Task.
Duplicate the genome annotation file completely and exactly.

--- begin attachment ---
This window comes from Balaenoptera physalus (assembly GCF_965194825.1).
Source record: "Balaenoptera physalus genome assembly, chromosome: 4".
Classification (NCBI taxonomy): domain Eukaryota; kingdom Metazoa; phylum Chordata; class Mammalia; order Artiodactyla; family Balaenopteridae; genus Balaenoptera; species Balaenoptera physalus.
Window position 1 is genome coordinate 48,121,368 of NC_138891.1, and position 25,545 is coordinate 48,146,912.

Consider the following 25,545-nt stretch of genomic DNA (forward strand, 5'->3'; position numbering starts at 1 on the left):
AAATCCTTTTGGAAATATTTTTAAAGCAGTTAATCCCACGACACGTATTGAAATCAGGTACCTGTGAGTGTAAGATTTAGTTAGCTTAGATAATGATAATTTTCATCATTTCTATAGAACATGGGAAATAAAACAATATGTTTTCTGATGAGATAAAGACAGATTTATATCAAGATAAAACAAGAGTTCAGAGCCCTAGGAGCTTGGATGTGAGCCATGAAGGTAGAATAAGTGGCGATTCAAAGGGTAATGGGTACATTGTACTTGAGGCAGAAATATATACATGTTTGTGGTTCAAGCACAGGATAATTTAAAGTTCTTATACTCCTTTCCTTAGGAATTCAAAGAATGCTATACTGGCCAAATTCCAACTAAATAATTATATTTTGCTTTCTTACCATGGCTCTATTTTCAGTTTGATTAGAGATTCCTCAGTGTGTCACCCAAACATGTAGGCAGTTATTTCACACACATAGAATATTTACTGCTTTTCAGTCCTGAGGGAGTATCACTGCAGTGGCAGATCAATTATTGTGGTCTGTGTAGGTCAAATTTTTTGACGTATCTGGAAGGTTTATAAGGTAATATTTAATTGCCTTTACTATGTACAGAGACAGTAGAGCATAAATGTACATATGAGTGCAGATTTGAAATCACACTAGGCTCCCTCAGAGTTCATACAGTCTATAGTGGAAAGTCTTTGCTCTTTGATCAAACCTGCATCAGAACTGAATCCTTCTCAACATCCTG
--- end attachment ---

This window comes from Balaenoptera physalus (assembly GCF_965194825.1).
Source record: "Balaenoptera physalus genome assembly, chromosome: 4".
Classification (NCBI taxonomy): domain Eukaryota; kingdom Metazoa; phylum Chordata; class Mammalia; order Artiodactyla; family Balaenopteridae; genus Balaenoptera; species Balaenoptera physalus.
Window position 1 is genome coordinate 48,121,368 of NC_138891.1, and position 25,545 is coordinate 48,146,912.

Consider the following 25,545-nt stretch of genomic DNA (forward strand, 5'->3'; position numbering starts at 1 on the left):
AAATCCTTTTGGAAATATTTTTAAAGCAGTTAATCCCACGACACGTATTGAAATCAGGTACCTGTGAGTGTAAGATTTAGTTAGCTTAGATAATGATAATTTTCATCATTTCTATAGAACATGGGAAATAAAACAATATGTTTTCTGATGAGATAAAGACAGATTTATATCAAGATAAAACAAGAGTTCAGAGCCCTAGGAGCTTGGATGTGAGCCATGAAGGTAGAATAAGTGGCGATTCAAAGGGTAATGGGTACATTGTACTTGAGGCAGAAATATATACATGTTTGTGGTTCAAGCACAGGATAATTTAAAGTTCTTATACTCCTTTCCTTAGGAATTCAAAGAATGCTATACTGGCCAAATTCCAACTAAATAATTATATTTTGCTTTCTTACCATGGCTCTATTTTCAGTTTGATTAGAGATTCCTCAGTGTGTCACCCAAACATGTAGGCAGTTATTTCACACACATAGAATATTTACTGCTTTTCAGTCCTGAGGGAGTATCACTGCAGTGGCAGATCAATTATTGTGGTCTGTGTAGGTCAAATTTTTTGACGTATCTGGAAGGTTTATAAGGTAATATTTAATTGCCTTTACTATGTACAGAGACAGTAGAGCATAAATGTACATATGAGTGCAGATTTGAAATCACACTAGGCTCCCTCAGAGTTCATACAGTCTATAGTGGAAAGTCTTTGCTCTTTGATCAAACCTGCATCAGAACTGAATCCTTCTCAACATCCTG